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Isolating visibly ill patients is very effective in controlling in the spread of an infection, not as much when infected people do not show symptoms

Isolating visibly ill patients is very effective in controlling in the spread of an infection, not as much when infected people do not show symptoms Isolating visibly ill patients is very effective in controlling in the spread of an infection, not as much when infected people do not show symptoms
Source: Tomasz Bolek via designideas
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If there is no effective vaccine or treatment for an infection, health agencies have two basic options to reduce the spread of infection: make sure people with disease symptoms are properly isolated, and trace the people with whom patients have recently come into contact so they can be tested for the disease.

During the SARS outbreak, many infected people reduced their movements and social interactions, helping to bring the epidemic under control. Analyzing the SARS outbreak using mathematical models, the researchers found that isolating patients had proven very effective in controlling in the infection. Many infected people reduced their movements and social interactions too, which also helped to bring the epidemic under control.

The World Health Organization declared the SARS epidemic to be under control on 5 July 2003. But the Imperial College researchers still wanted to know why isolation had been so successful and whether it would work for other infections too. The group developed a mathematical model to see how much isolating patients affected disease transmission and found that the effectiveness depended not just on the reproduction number but also on the proportion of infections that occur before symptoms appear.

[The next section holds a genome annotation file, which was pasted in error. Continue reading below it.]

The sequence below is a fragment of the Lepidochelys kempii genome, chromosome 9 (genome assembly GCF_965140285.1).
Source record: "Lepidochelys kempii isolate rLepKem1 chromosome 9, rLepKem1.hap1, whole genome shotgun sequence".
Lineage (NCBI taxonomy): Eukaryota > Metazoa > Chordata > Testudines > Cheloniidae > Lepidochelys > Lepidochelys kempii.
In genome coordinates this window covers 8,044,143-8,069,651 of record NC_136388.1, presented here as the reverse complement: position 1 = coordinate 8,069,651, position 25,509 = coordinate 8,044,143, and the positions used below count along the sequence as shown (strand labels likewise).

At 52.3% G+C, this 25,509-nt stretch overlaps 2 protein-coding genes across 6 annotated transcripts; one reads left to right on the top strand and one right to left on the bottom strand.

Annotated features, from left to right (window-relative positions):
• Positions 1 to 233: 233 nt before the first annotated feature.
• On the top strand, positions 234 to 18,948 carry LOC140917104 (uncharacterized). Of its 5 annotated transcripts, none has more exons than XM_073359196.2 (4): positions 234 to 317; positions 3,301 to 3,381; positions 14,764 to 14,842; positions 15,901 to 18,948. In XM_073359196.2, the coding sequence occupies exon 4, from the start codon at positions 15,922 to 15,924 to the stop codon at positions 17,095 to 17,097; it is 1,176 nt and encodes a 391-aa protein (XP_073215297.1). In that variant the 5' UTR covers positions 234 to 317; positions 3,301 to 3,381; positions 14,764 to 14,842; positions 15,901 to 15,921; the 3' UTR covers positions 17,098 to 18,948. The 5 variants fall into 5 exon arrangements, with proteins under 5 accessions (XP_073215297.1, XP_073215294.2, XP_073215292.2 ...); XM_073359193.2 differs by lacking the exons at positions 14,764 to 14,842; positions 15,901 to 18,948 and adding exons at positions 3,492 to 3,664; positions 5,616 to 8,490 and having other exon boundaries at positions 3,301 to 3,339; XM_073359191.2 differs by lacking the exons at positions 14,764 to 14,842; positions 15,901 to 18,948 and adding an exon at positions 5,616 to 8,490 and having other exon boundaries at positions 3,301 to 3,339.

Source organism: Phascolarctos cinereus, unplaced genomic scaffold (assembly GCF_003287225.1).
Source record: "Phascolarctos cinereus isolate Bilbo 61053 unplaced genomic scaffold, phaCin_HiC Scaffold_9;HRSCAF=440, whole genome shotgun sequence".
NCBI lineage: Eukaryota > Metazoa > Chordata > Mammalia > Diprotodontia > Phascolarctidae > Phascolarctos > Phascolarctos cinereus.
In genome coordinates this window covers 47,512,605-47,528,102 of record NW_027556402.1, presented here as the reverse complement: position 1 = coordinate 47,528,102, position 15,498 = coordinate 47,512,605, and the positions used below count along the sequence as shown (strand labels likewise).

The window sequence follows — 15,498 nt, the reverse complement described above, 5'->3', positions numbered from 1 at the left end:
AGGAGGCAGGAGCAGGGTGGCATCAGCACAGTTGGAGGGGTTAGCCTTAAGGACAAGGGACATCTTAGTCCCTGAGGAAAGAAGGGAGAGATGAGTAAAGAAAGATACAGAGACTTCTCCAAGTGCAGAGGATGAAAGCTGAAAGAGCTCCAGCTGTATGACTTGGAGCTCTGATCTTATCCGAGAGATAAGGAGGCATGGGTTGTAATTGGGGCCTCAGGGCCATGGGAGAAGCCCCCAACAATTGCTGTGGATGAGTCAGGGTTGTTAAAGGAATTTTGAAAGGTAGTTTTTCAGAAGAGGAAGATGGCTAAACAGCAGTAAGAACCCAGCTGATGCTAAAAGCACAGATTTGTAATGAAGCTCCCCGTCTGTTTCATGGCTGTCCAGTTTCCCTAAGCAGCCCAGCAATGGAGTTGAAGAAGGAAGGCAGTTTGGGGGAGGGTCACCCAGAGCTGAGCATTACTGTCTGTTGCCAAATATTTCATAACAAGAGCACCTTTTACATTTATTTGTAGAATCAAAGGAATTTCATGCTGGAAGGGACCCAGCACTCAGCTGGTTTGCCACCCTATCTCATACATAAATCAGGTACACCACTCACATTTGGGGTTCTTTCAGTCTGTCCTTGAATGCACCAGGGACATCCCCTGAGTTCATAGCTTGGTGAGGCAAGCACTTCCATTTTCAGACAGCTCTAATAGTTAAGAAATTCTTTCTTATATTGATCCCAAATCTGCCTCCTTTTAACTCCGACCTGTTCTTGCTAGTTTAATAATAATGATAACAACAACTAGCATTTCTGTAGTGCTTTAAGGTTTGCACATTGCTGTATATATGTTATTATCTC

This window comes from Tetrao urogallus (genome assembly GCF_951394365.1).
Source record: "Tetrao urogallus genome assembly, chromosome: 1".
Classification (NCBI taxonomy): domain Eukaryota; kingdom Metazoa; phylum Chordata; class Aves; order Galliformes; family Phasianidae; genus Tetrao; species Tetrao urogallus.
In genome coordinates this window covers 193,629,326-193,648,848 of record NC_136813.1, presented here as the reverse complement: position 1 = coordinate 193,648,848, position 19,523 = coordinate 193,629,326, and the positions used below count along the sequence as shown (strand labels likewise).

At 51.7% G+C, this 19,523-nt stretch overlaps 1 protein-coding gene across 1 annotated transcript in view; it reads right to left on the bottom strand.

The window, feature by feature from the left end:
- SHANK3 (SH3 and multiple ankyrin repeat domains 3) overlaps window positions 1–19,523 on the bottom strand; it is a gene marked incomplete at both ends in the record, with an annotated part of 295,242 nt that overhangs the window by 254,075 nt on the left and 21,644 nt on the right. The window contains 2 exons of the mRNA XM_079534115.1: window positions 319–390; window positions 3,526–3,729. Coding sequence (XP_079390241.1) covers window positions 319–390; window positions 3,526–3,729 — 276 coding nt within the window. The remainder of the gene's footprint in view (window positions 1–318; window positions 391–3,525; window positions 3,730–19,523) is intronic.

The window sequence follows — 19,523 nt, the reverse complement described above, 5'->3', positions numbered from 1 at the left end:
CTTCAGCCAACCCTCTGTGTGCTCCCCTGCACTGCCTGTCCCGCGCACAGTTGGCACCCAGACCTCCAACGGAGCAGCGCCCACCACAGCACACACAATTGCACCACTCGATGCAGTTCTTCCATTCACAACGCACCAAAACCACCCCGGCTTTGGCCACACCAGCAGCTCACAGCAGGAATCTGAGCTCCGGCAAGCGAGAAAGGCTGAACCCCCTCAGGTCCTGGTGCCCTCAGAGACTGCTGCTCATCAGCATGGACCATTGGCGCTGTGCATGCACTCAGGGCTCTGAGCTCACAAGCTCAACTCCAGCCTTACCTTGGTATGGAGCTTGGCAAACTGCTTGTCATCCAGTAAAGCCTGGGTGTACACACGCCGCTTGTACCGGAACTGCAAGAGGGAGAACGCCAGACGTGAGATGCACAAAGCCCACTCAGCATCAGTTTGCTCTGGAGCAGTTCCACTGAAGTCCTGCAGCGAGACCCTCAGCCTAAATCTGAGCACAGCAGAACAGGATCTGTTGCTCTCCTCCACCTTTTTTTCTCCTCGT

During the SARS outbreak, people were most infectious after they became visibly ill. This is why isolation was effective: once people with symptoms were contained, there were very few opportunities for infection. The situation is very different for influenza, where people without symptoms are responsible for a large chunk of infections. In a flu outbreak, isolation and quarantine will be less effective because there is a good chance the patient will have infected others before they became ill.

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Source : The calculus of contagion, 16 September 2014, Aeon.co

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